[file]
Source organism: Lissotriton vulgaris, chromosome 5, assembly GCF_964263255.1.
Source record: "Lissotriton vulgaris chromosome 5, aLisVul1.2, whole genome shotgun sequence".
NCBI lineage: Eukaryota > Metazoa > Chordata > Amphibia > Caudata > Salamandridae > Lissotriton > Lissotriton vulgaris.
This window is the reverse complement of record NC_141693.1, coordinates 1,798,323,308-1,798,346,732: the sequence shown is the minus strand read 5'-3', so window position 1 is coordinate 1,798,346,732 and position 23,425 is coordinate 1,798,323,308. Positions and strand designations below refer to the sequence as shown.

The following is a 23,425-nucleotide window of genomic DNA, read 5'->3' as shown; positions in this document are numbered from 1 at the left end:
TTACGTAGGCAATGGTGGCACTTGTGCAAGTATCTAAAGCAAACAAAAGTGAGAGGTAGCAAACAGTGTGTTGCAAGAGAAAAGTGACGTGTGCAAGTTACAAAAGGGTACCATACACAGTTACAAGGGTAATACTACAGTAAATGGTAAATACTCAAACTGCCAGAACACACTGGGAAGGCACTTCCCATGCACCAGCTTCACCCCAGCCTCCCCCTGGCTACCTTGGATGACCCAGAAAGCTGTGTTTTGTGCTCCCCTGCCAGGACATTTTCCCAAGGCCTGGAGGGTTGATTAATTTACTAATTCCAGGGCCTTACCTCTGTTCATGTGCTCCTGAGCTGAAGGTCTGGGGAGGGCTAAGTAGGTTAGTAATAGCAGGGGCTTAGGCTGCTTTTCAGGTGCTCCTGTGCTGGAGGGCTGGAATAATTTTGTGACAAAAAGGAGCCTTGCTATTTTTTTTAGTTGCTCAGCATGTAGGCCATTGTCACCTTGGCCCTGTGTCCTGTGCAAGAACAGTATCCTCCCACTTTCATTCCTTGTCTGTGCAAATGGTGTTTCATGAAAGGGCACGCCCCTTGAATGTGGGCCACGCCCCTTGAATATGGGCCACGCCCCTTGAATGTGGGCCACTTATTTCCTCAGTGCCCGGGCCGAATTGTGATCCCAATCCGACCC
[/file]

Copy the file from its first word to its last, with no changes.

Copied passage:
Source organism: Lissotriton vulgaris, chromosome 5, assembly GCF_964263255.1.
Source record: "Lissotriton vulgaris chromosome 5, aLisVul1.2, whole genome shotgun sequence".
NCBI lineage: Eukaryota > Metazoa > Chordata > Amphibia > Caudata > Salamandridae > Lissotriton > Lissotriton vulgaris.
This window is the reverse complement of record NC_141693.1, coordinates 1,798,323,308-1,798,346,732: the sequence shown is the minus strand read 5'-3', so window position 1 is coordinate 1,798,346,732 and position 23,425 is coordinate 1,798,323,308. Positions and strand designations below refer to the sequence as shown.

The following is a 23,425-nucleotide window of genomic DNA, read 5'->3' as shown; positions in this document are numbered from 1 at the left end:
TTACGTAGGCAATGGTGGCACTTGTGCAAGTATCTAAAGCAAACAAAAGTGAGAGGTAGCAAACAGTGTGTTGCAAGAGAAAAGTGACGTGTGCAAGTTACAAAAGGGTACCATACACAGTTACAAGGGTAATACTACAGTAAATGGTAAATACTCAAACTGCCAGAACACACTGGGAAGGCACTTCCCATGCACCAGCTTCACCCCAGCCTCCCCCTGGCTACCTTGGATGACCCAGAAAGCTGTGTTTTGTGCTCCCCTGCCAGGACATTTTCCCAAGGCCTGGAGGGTTGATTAATTTACTAATTCCAGGGCCTTACCTCTGTTCATGTGCTCCTGAGCTGAAGGTCTGGGGAGGGCTAAGTAGGTTAGTAATAGCAGGGGCTTAGGCTGCTTTTCAGGTGCTCCTGTGCTGGAGGGCTGGAATAATTTTGTGACAAAAAGGAGCCTTGCTATTTTTTTTAGTTGCTCAGCATGTAGGCCATTGTCACCTTGGCCCTGTGTCCTGTGCAAGAACAGTATCCTCCCACTTTCATTCCTTGTCTGTGCAAATGGTGTTTCATGAAAGGGCACGCCCCTTGAATGTGGGCCACGCCCCTTGAATATGGGCCACGCCCCTTGAATGTGGGCCACTTATTTCCTCAGTGCCCGGGCCGAATTGTGATCCCAATCCGACCC